The Force remains strong for toys based on Baby Yoda, the breakout star of Disney Plus original series “The Mandalorian.” Less than a day after becoming available for pre-order, Hasbro’s new $59.99 Baby Yoda animatronic toy is no longer available on Disney’s official online store: As of Friday morning, Shop Disney listed it as “sold [...]

  • BTS Leads Spotify’s New Music Friday

    BTS Leads Spotify’s New Music Friday Playlist Rebrand

    Spotify has launched a global rebrand of its popular New Music Friday playlist, which this week features BTS, The Weeknd, Noah Cyrus, Trippie Redd, Kenny Chesney, Rei Ami and others. The revamped playlist, which has 43 versions worldwide, has more than 3.5 million followers in the US and eight million globally. New elements include a [...]

  • The Witcher - Netflix

    'The Witcher' Season 2 Production Starts in U.K., Adds Seven to Cast Including 'Game of Thrones' Star Kristofer Hivju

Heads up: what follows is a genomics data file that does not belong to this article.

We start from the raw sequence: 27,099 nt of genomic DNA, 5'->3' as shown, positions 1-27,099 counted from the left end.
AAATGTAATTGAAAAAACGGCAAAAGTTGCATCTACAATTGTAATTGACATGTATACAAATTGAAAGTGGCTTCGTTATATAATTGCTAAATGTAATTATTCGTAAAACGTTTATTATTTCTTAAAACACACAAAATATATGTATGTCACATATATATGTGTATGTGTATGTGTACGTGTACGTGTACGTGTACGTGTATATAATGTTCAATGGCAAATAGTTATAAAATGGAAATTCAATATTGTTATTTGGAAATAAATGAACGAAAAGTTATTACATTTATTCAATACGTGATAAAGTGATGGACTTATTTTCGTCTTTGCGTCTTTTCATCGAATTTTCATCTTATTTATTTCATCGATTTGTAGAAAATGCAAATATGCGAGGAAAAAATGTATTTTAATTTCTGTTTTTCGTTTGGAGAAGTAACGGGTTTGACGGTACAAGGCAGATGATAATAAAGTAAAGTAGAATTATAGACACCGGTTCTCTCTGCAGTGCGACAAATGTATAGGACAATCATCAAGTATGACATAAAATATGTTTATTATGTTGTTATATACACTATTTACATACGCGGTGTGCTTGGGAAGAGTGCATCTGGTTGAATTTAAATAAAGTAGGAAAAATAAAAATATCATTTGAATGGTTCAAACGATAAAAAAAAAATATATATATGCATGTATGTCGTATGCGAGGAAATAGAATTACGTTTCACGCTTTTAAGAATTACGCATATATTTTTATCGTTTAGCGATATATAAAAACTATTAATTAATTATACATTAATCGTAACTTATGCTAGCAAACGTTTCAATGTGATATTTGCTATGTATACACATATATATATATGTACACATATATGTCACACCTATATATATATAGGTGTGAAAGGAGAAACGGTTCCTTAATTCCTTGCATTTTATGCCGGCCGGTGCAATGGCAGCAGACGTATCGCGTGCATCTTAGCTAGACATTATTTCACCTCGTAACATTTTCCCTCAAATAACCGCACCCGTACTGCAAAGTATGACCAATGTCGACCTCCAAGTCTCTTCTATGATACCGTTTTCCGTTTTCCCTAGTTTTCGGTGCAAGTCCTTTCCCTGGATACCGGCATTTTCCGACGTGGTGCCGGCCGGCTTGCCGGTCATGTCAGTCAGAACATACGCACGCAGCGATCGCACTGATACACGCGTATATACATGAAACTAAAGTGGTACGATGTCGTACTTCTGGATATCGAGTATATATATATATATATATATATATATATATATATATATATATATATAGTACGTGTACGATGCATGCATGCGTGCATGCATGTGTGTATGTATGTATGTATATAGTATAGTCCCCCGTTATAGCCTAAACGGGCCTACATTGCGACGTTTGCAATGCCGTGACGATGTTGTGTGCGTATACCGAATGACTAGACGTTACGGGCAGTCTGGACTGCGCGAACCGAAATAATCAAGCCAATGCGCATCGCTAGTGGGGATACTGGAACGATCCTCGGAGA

Production on fantasy epic “The Witcher” Season 2 has commenced in the U.K., with a planned launch in 2021, Netflix announced. The show also announced seven new cast members joining “The Witcher” for S2, including Kristofer Hivju, the Norwegian actor who played the red-bearded wilding leader Tormund Giantsbane on “Game of Thrones.” Netflix last month [...]

  • Disney Plus - Vizio

    Disney Plus Is Now on Vizio Smart TVs in Native App

    Disney Plus is available on Vizio’s SmartCast TV platform as a built-in app, making the Mouse House’s subscription-streaming service accessible directly to users of the manufacturer’s 13 million SmartCast-enabled televisions. Previously, Vizio users have been able to stream Disney Plus on SmartCast TVs through Apple AirPlay 2 and Chromecast. But with the Disney Plus update, [...]

More From Our Brands

Access exclusive content